His enemies rejoice. Jesus’ brutal end conclusively proves that their mostly surreptitious campaign against this Galilean nobody was justified. Not only are they finally rid of their fiercest critic, but their religious and political positions are enforced. So now, with no fear of losing the people, at last they can publicly mock the laughable pretensions of the man from Nazareth.

God’s honour is secure. The victory is won. It’s time to celebrate.

Do you hear the irony dripping from Mark’s pen?     

The Crucifixion of Jesus

27 They crucified two rebels with him, one on his right and one on his left. [28] 29 Those who passed by hurled insults at him, shaking their heads and saying, “So! You who are going to destroy the temple and build it in three days, 30 come down from the cross and save yourself!” 31 In the same way the chief priests and the teachers of the law mocked him among themselves. “He saved others,” they said, “but he can’t save himself! 32 Let this Messiah, this king of Israel, come down now from the cross, that we may see and believe.” Those crucified with him also heaped insults on him.

Sundays in Mark (66) The crucifixion of Jesus

Continuing our simple Sunday reflections in the Gospel of Mark.

The entire narrative has been inexorably heading towards this point.

Reading this afresh it is remarkable how much Mark says in the sparest of prose. Simon of Cyrene is introduced, the account of the soldiers’ gambling for Jesus’ last vestiges of dignity and life is told, the drink of gall and Jesus’ refusal is mentioned – and all framed by these three words, ‘they crucified him‘.

Unadorned facts. Short. Brutal. Real. Left to the reader’s imagination – of an all too familiar form of violent death.

I have a confession here. I have never watched Mel Gibson’s The Passion of the Christ. I can’t even articulate exactly why but I know I’ve never had any inclination to see it. It just felt so ‘out of step’ with the Gospels. The violence is not overlooked but it is not centre stage.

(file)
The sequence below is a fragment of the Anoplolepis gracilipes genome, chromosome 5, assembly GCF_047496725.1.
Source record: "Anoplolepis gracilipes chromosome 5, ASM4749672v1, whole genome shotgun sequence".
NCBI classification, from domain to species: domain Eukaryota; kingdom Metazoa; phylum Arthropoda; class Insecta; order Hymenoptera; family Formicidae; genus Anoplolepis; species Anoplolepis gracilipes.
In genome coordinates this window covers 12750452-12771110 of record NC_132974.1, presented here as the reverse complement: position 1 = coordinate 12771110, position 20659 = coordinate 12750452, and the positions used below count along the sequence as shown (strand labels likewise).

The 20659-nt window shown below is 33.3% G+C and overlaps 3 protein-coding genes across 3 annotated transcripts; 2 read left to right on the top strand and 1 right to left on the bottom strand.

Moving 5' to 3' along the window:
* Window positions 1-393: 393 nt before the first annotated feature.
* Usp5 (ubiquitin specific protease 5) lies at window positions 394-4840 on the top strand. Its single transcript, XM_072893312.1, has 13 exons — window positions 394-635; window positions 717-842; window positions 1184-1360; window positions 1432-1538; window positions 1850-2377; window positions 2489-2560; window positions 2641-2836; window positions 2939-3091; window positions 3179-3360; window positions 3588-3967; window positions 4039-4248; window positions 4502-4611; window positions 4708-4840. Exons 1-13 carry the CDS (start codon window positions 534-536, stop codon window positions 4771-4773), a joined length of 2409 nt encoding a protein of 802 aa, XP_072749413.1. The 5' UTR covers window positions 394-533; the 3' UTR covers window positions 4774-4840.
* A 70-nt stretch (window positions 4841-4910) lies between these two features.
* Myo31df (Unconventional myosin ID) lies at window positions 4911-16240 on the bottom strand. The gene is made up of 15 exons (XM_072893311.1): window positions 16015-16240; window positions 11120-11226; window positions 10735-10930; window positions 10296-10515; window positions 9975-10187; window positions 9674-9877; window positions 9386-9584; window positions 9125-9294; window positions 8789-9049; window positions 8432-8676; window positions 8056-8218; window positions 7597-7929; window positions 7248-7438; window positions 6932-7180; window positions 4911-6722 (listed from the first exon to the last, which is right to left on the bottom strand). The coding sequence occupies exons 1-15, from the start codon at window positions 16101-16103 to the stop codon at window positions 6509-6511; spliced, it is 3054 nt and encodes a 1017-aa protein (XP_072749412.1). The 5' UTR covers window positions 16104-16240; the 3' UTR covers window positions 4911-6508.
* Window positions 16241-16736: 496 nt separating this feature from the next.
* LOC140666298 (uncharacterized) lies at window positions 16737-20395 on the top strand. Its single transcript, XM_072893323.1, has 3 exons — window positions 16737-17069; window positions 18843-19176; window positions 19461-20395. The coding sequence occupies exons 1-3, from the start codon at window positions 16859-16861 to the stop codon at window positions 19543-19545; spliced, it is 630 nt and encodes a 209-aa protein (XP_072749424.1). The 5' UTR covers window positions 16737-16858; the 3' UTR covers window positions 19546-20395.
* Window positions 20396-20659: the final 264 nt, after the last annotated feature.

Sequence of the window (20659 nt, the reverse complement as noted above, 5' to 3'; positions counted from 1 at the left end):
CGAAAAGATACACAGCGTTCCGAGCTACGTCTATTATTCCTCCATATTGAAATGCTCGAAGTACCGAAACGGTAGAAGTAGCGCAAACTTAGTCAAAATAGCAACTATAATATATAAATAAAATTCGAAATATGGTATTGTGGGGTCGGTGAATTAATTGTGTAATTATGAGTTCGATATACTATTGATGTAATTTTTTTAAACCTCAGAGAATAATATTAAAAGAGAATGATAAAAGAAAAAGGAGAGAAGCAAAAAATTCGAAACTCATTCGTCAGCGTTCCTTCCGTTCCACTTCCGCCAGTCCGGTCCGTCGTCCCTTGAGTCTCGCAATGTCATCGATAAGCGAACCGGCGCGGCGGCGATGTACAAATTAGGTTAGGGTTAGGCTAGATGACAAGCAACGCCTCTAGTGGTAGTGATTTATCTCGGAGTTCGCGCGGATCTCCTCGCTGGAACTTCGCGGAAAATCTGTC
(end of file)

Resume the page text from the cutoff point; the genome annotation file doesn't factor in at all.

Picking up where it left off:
The real point, and more of Mark’s irony is at play here, is that this powerless, condemned, thirsty, beaten, bloodied, publicly humiliated, mocked, shamed and abandoned Jew dying a cursed man’s death, really is, against every expectation and every prior theological framework,  the long promised King of the Jews, the Messiah of God.

But that’s a crazy foolish thing to say. Makes no sense at all. Does it?

The Crucifixion of Jesus

21 A certain man from Cyrene, Simon, the father of Alexander and Rufus, was passing by on his way in from the country, and they forced him to carry the cross. 22 They brought Jesus to the place called Golgotha (which means “the place of the skull”). 23 Then they offered him wine mixed with myrrh, but he did not take it. 24And they crucified him. Dividing up his clothes, they cast lots to see what each would get.

25 It was nine in the morning when they crucified him. 26 The written notice of the charge against him read: THE KING OF THE JEWS.

Sundays in Mark (65) Jesus Mocked but things are not all they seem

After a bit of a break, I’m back to some simple Sunday reflections in the Gospel of Mark

We were in the the trial and execution narrative section of the Gospel. Jesus has been condemned to die by a pragmatic Pilate. He is now ‘beyond hope’, the verdict has been passed, and he is given over to the authority and power of those tasked with torturing, killing and degrading enemies of Rome – the local soldiers.

On a random tangent here, I’ve just finished the third (Sovereign) of the C J Sansom’s wonderfully compelling Matthew Shardlake series – a sort of medieval detective but much more. He brilliantly evokes the day to day life, politics and grim realities of King Henry VIII’s England. And there is no more grim reality than the Tower of London. A place of fear, brutality and hopelessness.

I won’t give spoilers away, but there is a chillng torture scene as someone is left in the hands of the expert and coldly ruthless torturers in the Tower.

Reading it, I thought of this text in Mark and how Jesus is given over to the hardbitten professional killers employed to effect the brutal realities of the death sentence ordered by their (comfortably distant) superior.

Jesus is beyond the protection of any law; without hope of a reprieve and left alone to face his professional tormentors – who, Mark makes clear, are clearly enjoying the extra ‘twist’ this prisoner has provided them with all this talk of being the ‘King of the Jews’.

Mark is silent on how Jesus responds to the torture and mockery. There is a strong implication of silent endurance.